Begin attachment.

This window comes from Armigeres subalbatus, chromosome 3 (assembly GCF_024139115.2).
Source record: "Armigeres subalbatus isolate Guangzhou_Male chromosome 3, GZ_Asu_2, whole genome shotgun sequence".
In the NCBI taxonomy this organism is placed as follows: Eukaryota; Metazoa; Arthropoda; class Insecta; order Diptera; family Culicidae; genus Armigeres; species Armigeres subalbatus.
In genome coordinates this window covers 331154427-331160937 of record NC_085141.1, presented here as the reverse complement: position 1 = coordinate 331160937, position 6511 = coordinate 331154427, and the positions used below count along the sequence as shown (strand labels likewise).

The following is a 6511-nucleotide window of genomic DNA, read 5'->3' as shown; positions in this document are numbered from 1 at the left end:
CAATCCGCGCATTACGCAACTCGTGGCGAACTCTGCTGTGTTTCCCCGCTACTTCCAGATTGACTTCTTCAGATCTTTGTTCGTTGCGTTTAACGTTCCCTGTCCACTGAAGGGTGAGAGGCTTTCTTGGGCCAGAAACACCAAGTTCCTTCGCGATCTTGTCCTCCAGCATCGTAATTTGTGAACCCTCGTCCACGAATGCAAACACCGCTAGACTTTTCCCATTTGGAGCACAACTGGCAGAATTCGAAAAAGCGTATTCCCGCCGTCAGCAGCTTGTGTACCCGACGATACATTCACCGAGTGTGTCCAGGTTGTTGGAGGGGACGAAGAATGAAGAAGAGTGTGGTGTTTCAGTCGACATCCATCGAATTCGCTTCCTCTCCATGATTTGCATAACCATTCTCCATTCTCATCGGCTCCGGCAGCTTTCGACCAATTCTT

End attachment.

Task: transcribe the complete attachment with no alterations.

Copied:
This window comes from Armigeres subalbatus, chromosome 3 (assembly GCF_024139115.2).
Source record: "Armigeres subalbatus isolate Guangzhou_Male chromosome 3, GZ_Asu_2, whole genome shotgun sequence".
In the NCBI taxonomy this organism is placed as follows: Eukaryota; Metazoa; Arthropoda; class Insecta; order Diptera; family Culicidae; genus Armigeres; species Armigeres subalbatus.
In genome coordinates this window covers 331154427-331160937 of record NC_085141.1, presented here as the reverse complement: position 1 = coordinate 331160937, position 6511 = coordinate 331154427, and the positions used below count along the sequence as shown (strand labels likewise).

The following is a 6511-nucleotide window of genomic DNA, read 5'->3' as shown; positions in this document are numbered from 1 at the left end:
CAATCCGCGCATTACGCAACTCGTGGCGAACTCTGCTGTGTTTCCCCGCTACTTCCAGATTGACTTCTTCAGATCTTTGTTCGTTGCGTTTAACGTTCCCTGTCCACTGAAGGGTGAGAGGCTTTCTTGGGCCAGAAACACCAAGTTCCTTCGCGATCTTGTCCTCCAGCATCGTAATTTGTGAACCCTCGTCCACGAATGCAAACACCGCTAGACTTTTCCCATTTGGAGCACAACTGGCAGAATTCGAAAAAGCGTATTCCCGCCGTCAGCAGCTTGTGTACCCGACGATACATTCACCGAGTGTGTCCAGGTTGTTGGAGGGGACGAAGAATGAAGAAGAGTGTGGTGTTTCAGTCGACATCCATCGAATTCGCTTCCTCTCCATGATTTGCATAACCATTCTCCATTCTCATCGGCTCCGGCAGCTTTCGACCAATTCTT